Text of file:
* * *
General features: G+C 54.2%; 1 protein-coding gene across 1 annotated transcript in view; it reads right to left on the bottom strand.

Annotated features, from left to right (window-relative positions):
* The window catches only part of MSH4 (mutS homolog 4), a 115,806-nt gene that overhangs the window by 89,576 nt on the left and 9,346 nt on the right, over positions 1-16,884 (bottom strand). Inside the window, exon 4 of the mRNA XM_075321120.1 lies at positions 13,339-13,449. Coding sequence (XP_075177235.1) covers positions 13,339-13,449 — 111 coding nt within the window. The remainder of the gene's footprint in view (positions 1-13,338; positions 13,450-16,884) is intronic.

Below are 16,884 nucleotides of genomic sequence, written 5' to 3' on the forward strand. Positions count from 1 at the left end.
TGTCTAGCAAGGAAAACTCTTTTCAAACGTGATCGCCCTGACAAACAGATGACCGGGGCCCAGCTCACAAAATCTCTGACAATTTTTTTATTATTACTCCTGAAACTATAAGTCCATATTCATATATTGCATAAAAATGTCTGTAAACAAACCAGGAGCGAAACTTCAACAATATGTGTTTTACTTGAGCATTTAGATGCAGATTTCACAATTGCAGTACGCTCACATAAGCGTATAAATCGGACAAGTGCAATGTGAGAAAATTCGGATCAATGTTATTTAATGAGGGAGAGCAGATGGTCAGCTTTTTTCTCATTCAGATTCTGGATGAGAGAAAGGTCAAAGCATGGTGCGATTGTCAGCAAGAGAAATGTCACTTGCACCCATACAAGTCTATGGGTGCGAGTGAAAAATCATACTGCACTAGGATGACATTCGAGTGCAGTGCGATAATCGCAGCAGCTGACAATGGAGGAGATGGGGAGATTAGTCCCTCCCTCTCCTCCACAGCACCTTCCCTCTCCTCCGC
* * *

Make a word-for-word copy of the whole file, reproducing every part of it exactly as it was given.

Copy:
General features: G+C 54.2%; 1 protein-coding gene across 1 annotated transcript in view; it reads right to left on the bottom strand.

Annotated features, from left to right (window-relative positions):
* The window catches only part of MSH4 (mutS homolog 4), a 115,806-nt gene that overhangs the window by 89,576 nt on the left and 9,346 nt on the right, over positions 1-16,884 (bottom strand). Inside the window, exon 4 of the mRNA XM_075321120.1 lies at positions 13,339-13,449. Coding sequence (XP_075177235.1) covers positions 13,339-13,449 — 111 coding nt within the window. The remainder of the gene's footprint in view (positions 1-13,338; positions 13,450-16,884) is intronic.

Below are 16,884 nucleotides of genomic sequence, written 5' to 3' on the forward strand. Positions count from 1 at the left end.
TGTCTAGCAAGGAAAACTCTTTTCAAACGTGATCGCCCTGACAAACAGATGACCGGGGCCCAGCTCACAAAATCTCTGACAATTTTTTTATTATTACTCCTGAAACTATAAGTCCATATTCATATATTGCATAAAAATGTCTGTAAACAAACCAGGAGCGAAACTTCAACAATATGTGTTTTACTTGAGCATTTAGATGCAGATTTCACAATTGCAGTACGCTCACATAAGCGTATAAATCGGACAAGTGCAATGTGAGAAAATTCGGATCAATGTTATTTAATGAGGGAGAGCAGATGGTCAGCTTTTTTCTCATTCAGATTCTGGATGAGAGAAAGGTCAAAGCATGGTGCGATTGTCAGCAAGAGAAATGTCACTTGCACCCATACAAGTCTATGGGTGCGAGTGAAAAATCATACTGCACTAGGATGACATTCGAGTGCAGTGCGATAATCGCAGCAGCTGACAATGGAGGAGATGGGGAGATTAGTCCCTCCCTCTCCTCCACAGCACCTTCCCTCTCCTCCGC